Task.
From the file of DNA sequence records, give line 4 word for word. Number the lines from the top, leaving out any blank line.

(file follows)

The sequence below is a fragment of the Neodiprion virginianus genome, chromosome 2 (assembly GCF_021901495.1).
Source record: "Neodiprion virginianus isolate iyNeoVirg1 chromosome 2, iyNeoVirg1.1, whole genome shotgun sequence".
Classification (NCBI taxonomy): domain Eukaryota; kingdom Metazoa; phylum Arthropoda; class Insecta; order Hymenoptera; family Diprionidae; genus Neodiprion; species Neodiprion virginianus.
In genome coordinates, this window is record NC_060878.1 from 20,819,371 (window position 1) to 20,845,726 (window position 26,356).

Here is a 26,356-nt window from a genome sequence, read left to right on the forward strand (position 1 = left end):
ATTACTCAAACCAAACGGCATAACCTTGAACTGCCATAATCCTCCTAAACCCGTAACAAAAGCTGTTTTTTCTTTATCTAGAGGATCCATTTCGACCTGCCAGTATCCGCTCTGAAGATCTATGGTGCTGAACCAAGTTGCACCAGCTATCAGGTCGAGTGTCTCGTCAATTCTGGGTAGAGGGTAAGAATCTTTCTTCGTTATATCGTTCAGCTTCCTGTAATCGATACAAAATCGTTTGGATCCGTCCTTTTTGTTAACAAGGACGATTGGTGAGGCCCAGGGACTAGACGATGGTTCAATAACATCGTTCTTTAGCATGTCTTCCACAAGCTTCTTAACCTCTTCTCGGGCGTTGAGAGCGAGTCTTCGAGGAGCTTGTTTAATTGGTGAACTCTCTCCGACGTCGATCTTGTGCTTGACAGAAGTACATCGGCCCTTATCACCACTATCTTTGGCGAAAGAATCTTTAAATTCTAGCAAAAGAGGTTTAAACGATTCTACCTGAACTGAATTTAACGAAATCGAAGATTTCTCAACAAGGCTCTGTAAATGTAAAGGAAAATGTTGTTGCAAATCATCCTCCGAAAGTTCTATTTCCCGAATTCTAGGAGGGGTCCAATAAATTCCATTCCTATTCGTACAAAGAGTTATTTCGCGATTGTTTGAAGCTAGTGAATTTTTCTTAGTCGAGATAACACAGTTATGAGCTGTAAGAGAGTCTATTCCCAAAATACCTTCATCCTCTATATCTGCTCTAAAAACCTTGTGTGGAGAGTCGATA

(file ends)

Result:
In genome coordinates, this window is record NC_060878.1 from 20,819,371 (window position 1) to 20,845,726 (window position 26,356).